Another not-on-the-terrace breakfast at Aquamare: this time due to foreboding cloud cover. We had planned a trip to the islands today – Murano, Burano, and Torcello – but I’m discouraged by the weather. It should always be sunny when one crosses a lagoon. So, I say to Joss – Let’s stay inside-ish and hoof it to some semi-faraway museums, over the Rialto Bridge and deep in San Polo e Santa Croce. I’ll bring my umbrella. We’re underway by 10am. Threading our way through alleys clotted with distracted folk, we cross over the bottleneck of the Rialto again. The ‘sound’ of Venice is the wheels of the rolly suitcase on uneven pavement, just as the ‘smell’ of Venice is that oddly startling canal aroma. To stop on the Rialto for any reason is high foolishness. Aiming for the Frari and Titian’s famous Assumption of Mary altarpiece, we arrive to find services ongoing. Sunday, of course. Recalculate.
The Scuola Grande di San Rocco is ‘around the corner.’ As far as I can tell, a ‘scuola’ is a sort of local organization (of men) dedicated to charitable deeds in the name of St. Roch, an inspirational dude of his day. They are not only good-deed-doers, but enthusiastically aggrandizing in a spectacular way. The first floor of the scuola consists of a very large hall surrounded by very large Marian dramas. We ascend a grand double staircase. The most prosaic aspect about the hall on the second floor is the folding chairs set up for a concert or lecture. Wooden allegorical sculptures line the walls, setting off a series of balloon-like lamps, then up the walls and over the ceiling, acres of Tintorettos, basically the whole Bible. The renaissance at its most rococo. An unassuming door with the word ‘Tesoro’ above it leads us to San Rocco’s treasury. The weird stuff, mostly reliquaries, some containing thorns from Christ’s final headgear and others holding two or three finger joints from assorted saints. The single relatable thing is a beautiful candelabra constructed from pieces of coral joined together with gold. Fully saturated with godly geegaws, I follow Joss down the stairs, pausing for a moment to glance at some shiny thing, and when I look up, she’s gone. Disappeared. We spend the next twenty minutes not finding each other. Joss strides up and down the grand staircase a resentful number of times. I sit by the restroom, always the glum default location, then park my butt on a bench outside the front door. Joss and I find one another soon enough and recriminations evaporate.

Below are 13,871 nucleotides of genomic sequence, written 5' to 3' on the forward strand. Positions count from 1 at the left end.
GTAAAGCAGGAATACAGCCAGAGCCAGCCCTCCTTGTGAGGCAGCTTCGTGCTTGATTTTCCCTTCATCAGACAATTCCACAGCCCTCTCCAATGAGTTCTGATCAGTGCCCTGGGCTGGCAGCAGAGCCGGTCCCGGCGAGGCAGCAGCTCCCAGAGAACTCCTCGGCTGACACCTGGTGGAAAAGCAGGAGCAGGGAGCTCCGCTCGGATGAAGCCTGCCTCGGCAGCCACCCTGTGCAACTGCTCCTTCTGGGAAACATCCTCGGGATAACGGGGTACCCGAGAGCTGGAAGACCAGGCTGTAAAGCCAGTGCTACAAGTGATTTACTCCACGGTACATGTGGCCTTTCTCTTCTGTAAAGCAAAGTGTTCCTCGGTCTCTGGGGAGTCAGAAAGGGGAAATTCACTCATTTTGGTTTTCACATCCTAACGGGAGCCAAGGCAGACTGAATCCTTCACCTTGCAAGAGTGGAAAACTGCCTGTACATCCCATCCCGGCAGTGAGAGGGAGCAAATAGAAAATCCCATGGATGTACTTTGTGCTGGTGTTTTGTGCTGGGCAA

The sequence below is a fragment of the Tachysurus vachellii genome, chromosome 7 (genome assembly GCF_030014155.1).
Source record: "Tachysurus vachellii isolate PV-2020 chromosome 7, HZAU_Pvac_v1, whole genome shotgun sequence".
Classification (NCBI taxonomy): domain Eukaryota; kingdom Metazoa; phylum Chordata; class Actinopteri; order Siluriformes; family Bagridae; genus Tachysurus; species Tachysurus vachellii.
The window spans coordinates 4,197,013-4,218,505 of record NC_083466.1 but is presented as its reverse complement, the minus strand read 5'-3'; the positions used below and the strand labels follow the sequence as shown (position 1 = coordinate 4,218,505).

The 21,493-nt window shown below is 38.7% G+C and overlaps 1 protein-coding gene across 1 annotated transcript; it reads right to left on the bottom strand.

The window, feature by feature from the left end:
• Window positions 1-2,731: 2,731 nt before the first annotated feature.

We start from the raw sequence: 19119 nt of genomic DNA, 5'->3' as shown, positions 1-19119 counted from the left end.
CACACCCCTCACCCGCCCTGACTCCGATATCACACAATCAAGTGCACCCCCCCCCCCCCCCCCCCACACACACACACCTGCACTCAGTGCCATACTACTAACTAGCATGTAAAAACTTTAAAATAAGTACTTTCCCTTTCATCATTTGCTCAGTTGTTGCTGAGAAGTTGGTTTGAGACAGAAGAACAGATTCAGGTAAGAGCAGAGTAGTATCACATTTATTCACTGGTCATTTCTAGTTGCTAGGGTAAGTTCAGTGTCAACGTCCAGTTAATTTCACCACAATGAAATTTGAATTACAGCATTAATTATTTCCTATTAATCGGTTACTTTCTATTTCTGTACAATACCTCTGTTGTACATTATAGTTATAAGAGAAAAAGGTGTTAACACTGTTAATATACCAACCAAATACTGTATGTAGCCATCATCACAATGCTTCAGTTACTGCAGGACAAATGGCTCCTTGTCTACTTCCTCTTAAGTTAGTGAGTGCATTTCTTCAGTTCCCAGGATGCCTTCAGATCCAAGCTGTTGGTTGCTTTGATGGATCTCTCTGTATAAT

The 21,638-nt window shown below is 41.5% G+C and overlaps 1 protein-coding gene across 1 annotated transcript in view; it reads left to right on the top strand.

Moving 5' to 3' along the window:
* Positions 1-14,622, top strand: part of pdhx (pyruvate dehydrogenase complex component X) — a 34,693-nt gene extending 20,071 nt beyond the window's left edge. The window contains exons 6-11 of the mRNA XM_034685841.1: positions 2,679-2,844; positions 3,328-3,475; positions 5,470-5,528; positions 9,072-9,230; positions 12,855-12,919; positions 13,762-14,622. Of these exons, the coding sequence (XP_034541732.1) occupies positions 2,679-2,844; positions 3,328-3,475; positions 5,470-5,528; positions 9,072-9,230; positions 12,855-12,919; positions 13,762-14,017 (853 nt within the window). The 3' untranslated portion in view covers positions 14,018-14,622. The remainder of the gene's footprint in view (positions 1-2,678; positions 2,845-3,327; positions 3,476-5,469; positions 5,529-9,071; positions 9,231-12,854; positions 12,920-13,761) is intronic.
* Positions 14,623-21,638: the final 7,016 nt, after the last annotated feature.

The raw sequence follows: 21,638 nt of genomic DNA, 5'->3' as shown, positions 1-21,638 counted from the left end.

Scavenging for lunch can be the most viable option while waiting for the church services to end. And they do. The Frari is magnificent, if a bit daunting, even after San Rocco’s scuola. Titian’s famous altarpiece, The Assumption of Mary is too far away to really appreciate, so we take its glory for granted. A divided u-shaped choir stall of exquisite proportions and workmanship embraces the Assumption. Canova’s striking pyramidal tomb is against a wall near the front, one of the most melancholy sculptures I’ve ever beheld. He originally designed it as a posthumous monument to Titian. It went unbuilt until his students raised the money after he died. It contains an urn with his heart: the rest of him is elsewhere.
The Palazzo Mocenigo purports to be a textile museum, but its current exhibit surveys the history of perfume, not exactly a topic of interest. Odor – pfeh! The rooms are sort of period and some of the details are interesting, but we don’t linger. Hey, look! Not far! A Natural History Museum! Dinosaurs in Venice! This turns out to be the most intriguing stop of the day. There are no English subtitles anywhere, which gives evolution an enigmatic Italian twist. The walk through earth’s earliest times is very contemporary, but we’re ultimately deposited among many cabinets of curiosities, all manner of preserved vertebrates and invertebrates. Particularly curious are the small sharks with mammalian eyes. One room features elaborate displays of taxidermy illuminated by a grand murano glass chandelier.
We spill onto the fondamenta in desperate need of gelato. Amazingly, one of Venice’s best, Alaska Gelatoria, is a short walk. We’re finished today.